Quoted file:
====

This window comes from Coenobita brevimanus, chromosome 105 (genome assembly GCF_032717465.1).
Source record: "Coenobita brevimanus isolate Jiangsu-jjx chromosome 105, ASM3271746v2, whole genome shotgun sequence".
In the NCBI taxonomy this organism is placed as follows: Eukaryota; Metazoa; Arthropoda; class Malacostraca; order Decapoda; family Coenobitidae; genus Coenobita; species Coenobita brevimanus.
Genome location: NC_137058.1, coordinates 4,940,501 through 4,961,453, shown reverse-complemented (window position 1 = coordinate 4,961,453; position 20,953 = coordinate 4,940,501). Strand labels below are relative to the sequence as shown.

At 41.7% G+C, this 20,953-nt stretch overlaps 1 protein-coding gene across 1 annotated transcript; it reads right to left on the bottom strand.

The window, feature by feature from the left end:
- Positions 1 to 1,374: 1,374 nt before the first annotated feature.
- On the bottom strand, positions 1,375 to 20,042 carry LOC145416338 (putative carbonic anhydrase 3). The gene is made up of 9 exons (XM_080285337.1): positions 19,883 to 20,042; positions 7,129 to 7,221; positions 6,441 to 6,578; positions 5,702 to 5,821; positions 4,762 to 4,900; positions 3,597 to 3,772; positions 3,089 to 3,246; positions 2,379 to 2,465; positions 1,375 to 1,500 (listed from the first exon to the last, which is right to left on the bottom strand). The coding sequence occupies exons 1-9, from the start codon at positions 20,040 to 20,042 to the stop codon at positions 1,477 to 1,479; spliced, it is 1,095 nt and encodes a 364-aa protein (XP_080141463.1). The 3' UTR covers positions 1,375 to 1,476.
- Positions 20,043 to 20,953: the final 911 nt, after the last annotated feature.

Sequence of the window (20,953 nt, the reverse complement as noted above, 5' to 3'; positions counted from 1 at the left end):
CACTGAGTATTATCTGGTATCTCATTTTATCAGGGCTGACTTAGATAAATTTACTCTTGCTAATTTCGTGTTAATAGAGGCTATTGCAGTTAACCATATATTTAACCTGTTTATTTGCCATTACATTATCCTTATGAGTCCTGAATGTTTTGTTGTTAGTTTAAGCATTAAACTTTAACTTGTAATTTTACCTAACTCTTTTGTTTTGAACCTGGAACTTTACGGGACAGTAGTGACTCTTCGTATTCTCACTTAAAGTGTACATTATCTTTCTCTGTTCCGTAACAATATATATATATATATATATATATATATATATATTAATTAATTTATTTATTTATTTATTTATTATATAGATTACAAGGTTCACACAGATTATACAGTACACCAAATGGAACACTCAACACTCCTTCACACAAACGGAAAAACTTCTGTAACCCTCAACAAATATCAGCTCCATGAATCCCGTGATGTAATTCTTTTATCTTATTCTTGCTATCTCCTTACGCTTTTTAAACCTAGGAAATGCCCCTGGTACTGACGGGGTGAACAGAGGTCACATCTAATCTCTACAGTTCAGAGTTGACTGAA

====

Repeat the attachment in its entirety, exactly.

This window comes from Coenobita brevimanus, chromosome 105 (genome assembly GCF_032717465.1).
Source record: "Coenobita brevimanus isolate Jiangsu-jjx chromosome 105, ASM3271746v2, whole genome shotgun sequence".
In the NCBI taxonomy this organism is placed as follows: Eukaryota; Metazoa; Arthropoda; class Malacostraca; order Decapoda; family Coenobitidae; genus Coenobita; species Coenobita brevimanus.
Genome location: NC_137058.1, coordinates 4,940,501 through 4,961,453, shown reverse-complemented (window position 1 = coordinate 4,961,453; position 20,953 = coordinate 4,940,501). Strand labels below are relative to the sequence as shown.

At 41.7% G+C, this 20,953-nt stretch overlaps 1 protein-coding gene across 1 annotated transcript; it reads right to left on the bottom strand.

The window, feature by feature from the left end:
- Positions 1 to 1,374: 1,374 nt before the first annotated feature.
- On the bottom strand, positions 1,375 to 20,042 carry LOC145416338 (putative carbonic anhydrase 3). The gene is made up of 9 exons (XM_080285337.1): positions 19,883 to 20,042; positions 7,129 to 7,221; positions 6,441 to 6,578; positions 5,702 to 5,821; positions 4,762 to 4,900; positions 3,597 to 3,772; positions 3,089 to 3,246; positions 2,379 to 2,465; positions 1,375 to 1,500 (listed from the first exon to the last, which is right to left on the bottom strand). The coding sequence occupies exons 1-9, from the start codon at positions 20,040 to 20,042 to the stop codon at positions 1,477 to 1,479; spliced, it is 1,095 nt and encodes a 364-aa protein (XP_080141463.1). The 3' UTR covers positions 1,375 to 1,476.
- Positions 20,043 to 20,953: the final 911 nt, after the last annotated feature.

Sequence of the window (20,953 nt, the reverse complement as noted above, 5' to 3'; positions counted from 1 at the left end):
CACTGAGTATTATCTGGTATCTCATTTTATCAGGGCTGACTTAGATAAATTTACTCTTGCTAATTTCGTGTTAATAGAGGCTATTGCAGTTAACCATATATTTAACCTGTTTATTTGCCATTACATTATCCTTATGAGTCCTGAATGTTTTGTTGTTAGTTTAAGCATTAAACTTTAACTTGTAATTTTACCTAACTCTTTTGTTTTGAACCTGGAACTTTACGGGACAGTAGTGACTCTTCGTATTCTCACTTAAAGTGTACATTATCTTTCTCTGTTCCGTAACAATATATATATATATATATATATATATATATATATTAATTAATTTATTTATTTATTTATTTATTATATAGATTACAAGGTTCACACAGATTATACAGTACACCAAATGGAACACTCAACACTCCTTCACACAAACGGAAAAACTTCTGTAACCCTCAACAAATATCAGCTCCATGAATCCCGTGATGTAATTCTTTTATCTTATTCTTGCTATCTCCTTACGCTTTTTAAACCTAGGAAATGCCCCTGGTACTGACGGGGTGAACAGAGGTCACATCTAATCTCTACAGTTCAGAGTTGACTGAA